In Saudi Arabia, women will soon be able to vote for the first time in the country’s history. They can take part in the forthcoming municipal elections both as voters and candidates. The council has limited powers but it’s still a big step for those who have been fighting for women’s rights in the repressive Gulf state for years. I wrote a piece for the online women’s magazine, The Pool, about the monumental challenges still faced by Saudi women.
Some Saudi feminists say the driving ban is the least of their problems. The repression of women in all areas of life is enshrined in the deeply discriminatory system of male guardianship. Imagine this. Your male guardian is your husband, father, brother or son. Without his permission, you cannot obtain a passport, get married, travel, or go to university. Perhaps you apply for a job. No matter how old you are, some employers might ask your husband, father, brother, or son for his permission before hiring you. You’re sick. Some hospitals might not carry out a medical procedure that you need without his approval. You get married. Your husband can unilaterally divorce you, but if you want to leave the marriage, you must have his permission. He will usually get custody of the child. You cannot leave the country with your children unless the father gives his consent.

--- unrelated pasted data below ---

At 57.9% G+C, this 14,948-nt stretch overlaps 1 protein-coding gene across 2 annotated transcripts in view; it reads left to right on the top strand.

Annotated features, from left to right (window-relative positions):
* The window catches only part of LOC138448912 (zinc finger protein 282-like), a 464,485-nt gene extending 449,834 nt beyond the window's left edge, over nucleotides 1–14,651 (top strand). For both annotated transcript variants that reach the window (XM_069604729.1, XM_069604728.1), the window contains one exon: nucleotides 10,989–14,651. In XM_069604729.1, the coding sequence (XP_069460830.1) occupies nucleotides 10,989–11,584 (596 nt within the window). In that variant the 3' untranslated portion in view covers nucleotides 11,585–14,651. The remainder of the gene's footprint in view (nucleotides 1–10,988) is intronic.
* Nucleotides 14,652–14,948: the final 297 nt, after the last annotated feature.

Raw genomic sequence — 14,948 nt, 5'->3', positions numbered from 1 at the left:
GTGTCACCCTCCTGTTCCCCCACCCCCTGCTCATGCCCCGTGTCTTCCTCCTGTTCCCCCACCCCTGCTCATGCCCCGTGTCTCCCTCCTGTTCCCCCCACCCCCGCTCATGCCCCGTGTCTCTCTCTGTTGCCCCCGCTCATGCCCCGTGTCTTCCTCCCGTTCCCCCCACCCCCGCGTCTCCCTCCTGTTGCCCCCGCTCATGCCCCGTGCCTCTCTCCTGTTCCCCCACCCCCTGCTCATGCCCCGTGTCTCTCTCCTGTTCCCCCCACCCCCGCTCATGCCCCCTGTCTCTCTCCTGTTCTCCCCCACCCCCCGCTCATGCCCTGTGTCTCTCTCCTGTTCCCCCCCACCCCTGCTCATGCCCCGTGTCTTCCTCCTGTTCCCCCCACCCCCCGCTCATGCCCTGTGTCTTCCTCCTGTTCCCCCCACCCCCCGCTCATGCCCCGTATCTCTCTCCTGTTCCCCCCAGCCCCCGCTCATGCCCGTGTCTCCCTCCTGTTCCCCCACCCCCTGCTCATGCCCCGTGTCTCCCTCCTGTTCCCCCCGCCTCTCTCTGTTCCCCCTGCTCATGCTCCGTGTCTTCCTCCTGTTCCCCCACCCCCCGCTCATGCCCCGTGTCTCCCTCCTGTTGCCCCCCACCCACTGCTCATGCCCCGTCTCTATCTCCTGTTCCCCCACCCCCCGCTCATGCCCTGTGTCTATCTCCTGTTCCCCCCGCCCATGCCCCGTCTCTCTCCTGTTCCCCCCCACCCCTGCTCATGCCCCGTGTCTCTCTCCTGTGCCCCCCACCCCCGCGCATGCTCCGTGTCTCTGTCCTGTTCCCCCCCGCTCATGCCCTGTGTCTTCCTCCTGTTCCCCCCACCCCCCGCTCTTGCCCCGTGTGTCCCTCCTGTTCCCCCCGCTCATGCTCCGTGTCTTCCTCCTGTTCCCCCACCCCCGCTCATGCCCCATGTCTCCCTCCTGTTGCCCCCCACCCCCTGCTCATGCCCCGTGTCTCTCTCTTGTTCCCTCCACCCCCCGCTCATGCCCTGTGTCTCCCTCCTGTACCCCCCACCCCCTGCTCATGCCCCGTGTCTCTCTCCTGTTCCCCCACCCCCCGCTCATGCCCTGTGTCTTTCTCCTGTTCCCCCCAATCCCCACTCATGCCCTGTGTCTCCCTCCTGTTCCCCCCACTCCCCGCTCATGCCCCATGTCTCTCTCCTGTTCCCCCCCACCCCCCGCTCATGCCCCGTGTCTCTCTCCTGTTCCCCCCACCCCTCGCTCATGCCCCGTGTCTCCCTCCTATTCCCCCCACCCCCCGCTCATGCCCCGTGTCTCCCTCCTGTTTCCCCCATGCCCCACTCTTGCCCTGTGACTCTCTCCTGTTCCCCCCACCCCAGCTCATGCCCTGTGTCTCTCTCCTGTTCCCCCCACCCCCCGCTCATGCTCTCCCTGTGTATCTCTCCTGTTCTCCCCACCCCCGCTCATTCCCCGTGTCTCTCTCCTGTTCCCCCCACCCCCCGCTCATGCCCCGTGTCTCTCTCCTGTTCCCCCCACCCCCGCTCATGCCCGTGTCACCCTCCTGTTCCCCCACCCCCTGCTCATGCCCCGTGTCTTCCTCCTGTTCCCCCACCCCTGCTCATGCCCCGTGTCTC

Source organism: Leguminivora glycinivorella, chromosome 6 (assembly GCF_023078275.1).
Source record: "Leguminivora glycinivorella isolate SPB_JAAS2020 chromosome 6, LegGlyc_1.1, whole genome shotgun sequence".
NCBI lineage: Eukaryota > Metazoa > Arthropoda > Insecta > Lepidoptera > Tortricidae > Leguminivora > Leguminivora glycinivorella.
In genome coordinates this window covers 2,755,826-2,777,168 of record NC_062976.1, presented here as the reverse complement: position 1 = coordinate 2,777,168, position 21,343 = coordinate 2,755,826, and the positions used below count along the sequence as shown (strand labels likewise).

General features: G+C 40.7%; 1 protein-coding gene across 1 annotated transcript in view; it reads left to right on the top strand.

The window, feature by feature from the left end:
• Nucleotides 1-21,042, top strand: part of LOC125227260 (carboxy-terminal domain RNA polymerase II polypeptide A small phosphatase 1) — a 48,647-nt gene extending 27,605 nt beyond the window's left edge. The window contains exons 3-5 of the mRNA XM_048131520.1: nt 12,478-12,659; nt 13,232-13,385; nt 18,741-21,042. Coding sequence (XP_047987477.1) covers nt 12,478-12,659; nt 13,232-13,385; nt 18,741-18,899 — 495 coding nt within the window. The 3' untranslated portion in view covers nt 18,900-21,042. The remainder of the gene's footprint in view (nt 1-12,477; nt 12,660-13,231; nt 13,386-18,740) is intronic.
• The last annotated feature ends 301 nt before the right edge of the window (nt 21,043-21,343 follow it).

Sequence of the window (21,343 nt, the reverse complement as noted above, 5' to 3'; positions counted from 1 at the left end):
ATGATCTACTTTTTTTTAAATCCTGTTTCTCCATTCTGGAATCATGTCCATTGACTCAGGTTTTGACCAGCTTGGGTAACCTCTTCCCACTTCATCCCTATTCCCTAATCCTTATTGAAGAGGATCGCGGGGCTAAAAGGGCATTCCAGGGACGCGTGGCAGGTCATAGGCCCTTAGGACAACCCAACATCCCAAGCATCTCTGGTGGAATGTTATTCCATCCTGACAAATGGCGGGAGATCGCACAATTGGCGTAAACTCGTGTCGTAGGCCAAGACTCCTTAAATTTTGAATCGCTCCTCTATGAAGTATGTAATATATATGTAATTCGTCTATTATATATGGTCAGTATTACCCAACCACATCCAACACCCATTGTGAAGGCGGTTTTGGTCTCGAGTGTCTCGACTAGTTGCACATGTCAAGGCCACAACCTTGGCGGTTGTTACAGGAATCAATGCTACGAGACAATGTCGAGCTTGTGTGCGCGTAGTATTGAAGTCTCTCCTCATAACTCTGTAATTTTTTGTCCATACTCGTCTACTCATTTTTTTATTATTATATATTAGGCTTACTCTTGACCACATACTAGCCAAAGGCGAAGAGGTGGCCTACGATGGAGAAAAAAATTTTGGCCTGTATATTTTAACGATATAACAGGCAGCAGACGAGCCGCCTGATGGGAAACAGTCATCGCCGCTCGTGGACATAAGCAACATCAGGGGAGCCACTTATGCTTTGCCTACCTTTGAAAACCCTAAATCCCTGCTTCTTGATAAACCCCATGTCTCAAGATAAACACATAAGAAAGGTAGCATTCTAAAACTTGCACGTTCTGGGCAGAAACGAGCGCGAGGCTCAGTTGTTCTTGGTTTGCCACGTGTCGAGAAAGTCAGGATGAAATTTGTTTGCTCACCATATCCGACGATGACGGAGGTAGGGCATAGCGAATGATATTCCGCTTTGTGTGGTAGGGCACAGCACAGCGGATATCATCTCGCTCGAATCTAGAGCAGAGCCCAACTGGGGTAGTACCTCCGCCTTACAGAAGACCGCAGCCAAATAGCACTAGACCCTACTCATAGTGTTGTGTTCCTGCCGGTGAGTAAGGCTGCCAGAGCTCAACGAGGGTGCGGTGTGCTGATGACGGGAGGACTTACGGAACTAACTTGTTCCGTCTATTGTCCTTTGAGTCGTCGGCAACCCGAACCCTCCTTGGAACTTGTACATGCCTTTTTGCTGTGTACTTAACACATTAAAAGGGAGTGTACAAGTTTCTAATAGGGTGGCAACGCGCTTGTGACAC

Other recent work includes this report for Deutsche Welle on the Conservative Party conference, and this opinion piece for the International Business Times about institutional racism in the Metropolitan Police.